"My family does not have acquaintances."

Translation:Moja rodzina nie ma znajomych.

January 26, 2016

20 Comments
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https://www.duolingo.com/profile/FAZ_Aquitaine

Why is it zanjomych and not znajomów? To my understanding "znajaomi" is not an adjective. Thanks for clarifying.


https://www.duolingo.com/profile/immery

If the noun is build like a adjective "znajomy", "królowa" they follow adjectives declension patterns, but take noun cases (like instrumental after "jest").


https://www.duolingo.com/profile/TrevorChri14

Why oh why are we doing singular, plural, negative and personal cases, all so early? Why not put the plurals and personal case-work later, so we have some time to absorb part of them first. Every Polish course I have seen is like this, then they say that Polish is hard - but it is not, the teaching is just poorly structured.


https://www.duolingo.com/profile/BenYoung84

Unfortunately good structure has never been a feature of Duolingo.


https://www.duolingo.com/profile/JosiahEnsing

Under what circumstances would "Moja rodzina nie ma znajomych." be used? Is that a way of trying to tell people they are your friend, or closer than an acquaintance? I've never heard this in English. Is this commonly used in Polish?


https://www.duolingo.com/profile/Jellei

A more natural English sentence would surely be "My family does not have (any) friends", but the word "acquaintance" exists, so at least it can make it a bit clearer what "znajomy" means. I'd say that it means that my family does not maintain relations with anyone from outside family.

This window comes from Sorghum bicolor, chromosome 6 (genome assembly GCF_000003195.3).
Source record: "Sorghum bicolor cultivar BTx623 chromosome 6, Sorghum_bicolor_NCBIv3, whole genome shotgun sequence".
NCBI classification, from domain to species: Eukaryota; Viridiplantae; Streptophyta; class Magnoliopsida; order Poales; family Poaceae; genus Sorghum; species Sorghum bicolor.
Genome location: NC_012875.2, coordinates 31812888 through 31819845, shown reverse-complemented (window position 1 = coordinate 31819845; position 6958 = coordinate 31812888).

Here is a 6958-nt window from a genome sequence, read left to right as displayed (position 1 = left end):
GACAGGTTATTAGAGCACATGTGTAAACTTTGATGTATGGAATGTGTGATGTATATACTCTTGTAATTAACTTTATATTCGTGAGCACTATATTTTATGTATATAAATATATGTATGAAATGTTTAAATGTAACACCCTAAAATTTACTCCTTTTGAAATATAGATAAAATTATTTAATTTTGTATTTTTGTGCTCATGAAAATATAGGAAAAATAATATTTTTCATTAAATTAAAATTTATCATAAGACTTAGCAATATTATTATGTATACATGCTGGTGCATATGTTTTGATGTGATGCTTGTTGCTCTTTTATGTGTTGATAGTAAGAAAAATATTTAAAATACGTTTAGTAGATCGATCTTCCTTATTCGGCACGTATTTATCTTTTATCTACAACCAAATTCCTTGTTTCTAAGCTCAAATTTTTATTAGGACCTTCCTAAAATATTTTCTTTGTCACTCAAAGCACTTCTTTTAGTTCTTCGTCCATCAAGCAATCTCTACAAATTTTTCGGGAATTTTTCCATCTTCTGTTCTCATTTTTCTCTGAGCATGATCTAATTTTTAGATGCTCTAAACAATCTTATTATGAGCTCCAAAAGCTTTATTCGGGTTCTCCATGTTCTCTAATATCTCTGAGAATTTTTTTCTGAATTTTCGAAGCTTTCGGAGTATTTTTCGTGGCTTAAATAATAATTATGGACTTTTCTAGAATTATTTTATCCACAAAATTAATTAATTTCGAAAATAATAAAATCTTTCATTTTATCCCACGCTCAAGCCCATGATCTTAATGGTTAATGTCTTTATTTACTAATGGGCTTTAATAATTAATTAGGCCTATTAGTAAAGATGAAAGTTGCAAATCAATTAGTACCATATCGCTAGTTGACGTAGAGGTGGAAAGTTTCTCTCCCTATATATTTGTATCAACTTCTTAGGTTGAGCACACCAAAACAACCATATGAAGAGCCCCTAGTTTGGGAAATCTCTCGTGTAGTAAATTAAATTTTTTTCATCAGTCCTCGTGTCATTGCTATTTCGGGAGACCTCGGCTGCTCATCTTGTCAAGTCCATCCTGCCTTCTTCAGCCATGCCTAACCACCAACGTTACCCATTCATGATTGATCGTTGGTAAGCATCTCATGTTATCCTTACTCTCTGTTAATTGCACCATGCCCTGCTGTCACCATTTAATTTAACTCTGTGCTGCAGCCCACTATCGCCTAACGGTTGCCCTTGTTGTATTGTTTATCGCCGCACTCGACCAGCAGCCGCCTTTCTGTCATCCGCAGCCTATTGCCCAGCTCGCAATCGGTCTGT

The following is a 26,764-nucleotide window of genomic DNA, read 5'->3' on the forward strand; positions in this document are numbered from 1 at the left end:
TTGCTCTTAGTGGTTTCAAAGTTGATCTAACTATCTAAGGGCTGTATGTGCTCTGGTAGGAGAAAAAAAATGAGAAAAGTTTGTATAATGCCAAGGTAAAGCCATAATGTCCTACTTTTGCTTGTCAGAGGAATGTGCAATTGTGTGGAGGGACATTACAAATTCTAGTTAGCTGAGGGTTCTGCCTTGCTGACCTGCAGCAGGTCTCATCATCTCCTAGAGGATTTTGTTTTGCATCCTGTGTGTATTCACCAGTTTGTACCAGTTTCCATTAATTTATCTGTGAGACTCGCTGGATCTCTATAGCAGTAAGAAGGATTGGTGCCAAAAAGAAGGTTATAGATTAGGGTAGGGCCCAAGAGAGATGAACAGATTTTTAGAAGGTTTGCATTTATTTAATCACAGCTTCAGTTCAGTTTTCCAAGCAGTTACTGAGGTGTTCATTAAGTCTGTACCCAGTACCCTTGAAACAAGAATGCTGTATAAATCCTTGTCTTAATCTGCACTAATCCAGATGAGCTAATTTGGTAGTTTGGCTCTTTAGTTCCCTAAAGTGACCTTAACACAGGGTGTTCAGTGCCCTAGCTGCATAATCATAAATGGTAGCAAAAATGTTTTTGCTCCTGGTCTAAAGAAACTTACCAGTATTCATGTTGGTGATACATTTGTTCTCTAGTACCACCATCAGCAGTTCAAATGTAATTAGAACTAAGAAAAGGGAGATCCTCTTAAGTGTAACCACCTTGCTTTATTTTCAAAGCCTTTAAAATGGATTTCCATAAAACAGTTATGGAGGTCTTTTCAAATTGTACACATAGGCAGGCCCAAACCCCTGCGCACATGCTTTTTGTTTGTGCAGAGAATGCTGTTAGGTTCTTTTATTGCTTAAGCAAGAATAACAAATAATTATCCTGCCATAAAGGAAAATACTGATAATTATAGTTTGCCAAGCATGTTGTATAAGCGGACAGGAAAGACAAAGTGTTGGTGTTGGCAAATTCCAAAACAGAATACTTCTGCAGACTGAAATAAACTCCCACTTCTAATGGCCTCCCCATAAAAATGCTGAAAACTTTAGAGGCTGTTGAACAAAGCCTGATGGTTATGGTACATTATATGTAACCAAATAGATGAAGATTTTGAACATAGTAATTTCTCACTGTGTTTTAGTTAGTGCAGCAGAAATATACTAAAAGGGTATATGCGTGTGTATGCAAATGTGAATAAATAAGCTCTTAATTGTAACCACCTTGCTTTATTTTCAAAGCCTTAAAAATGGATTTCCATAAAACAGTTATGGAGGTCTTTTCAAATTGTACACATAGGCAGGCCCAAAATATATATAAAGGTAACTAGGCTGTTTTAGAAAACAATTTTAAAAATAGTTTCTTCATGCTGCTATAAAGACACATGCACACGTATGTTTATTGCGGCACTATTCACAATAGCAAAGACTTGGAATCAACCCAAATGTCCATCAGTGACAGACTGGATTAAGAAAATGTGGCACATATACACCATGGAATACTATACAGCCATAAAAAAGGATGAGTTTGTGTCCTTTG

https://www.duolingo.com/profile/froisea

Why is it nie ma rather than nie mają?


https://www.duolingo.com/profile/froisea

Perhaps to answer my own question, because it's referring to the family as a whole, rather than a group of people? Looking at the choice of word does not have instead of do not have


https://www.duolingo.com/profile/alik1989

Well yeah, same as in English.


https://www.duolingo.com/profile/Aldona282595

I thought the same. I put down mają.


https://www.duolingo.com/profile/Jellei

Regardless of the meaning, it's a singular noun.


https://www.duolingo.com/profile/Julia604611

I thought kolega was aquaintance, is there a difference?


https://www.duolingo.com/profile/JosiahEnsing

A kolega can be a friend, colleague, associate, etc. while a znajomy can also include people you barely know. There are other differences too, but as far as I know that's the main one. Check out this post if you want to know some of the finer details: https://sylwiaofwarsaw.wordpress.com/2009/04/29/the-various-stages-of-relationship-in-the-polish-language/


https://www.duolingo.com/profile/elevy23

So is znajomych considered an adjective in this sentence?


https://www.duolingo.com/profile/immery

no it is considered a noun. But the declination pattern is like adjective.


https://www.duolingo.com/profile/elevy23

Hm okay. Are there other nouns like this?


https://www.duolingo.com/profile/immery

Yes: from the memory: dorosły(adult), służący/służąca(servant, maid), królowa (queen). biedny/biedni(poor).

znajomy, dorosły, biedny- are also adjectives

królowa - is always a noun

służąca - is also participle (from służyć - serve)


https://www.duolingo.com/profile/0sPzjGK3

Is moja really mandatory in this sentence?


https://www.duolingo.com/profile/Jellei

Omitting possessives happens usually when something 'belongs' to the subject of the sentence. When you have a possessive "moja" being a part of the subject, it's rather risky to omit it, but sometimes it may work, actually even English can say "Mom went to the store" instead of "My mom went to the store".

But here... If you just said "rodzina", I feel it's the same as saying "the family", nothing in it suggests that it's my family.

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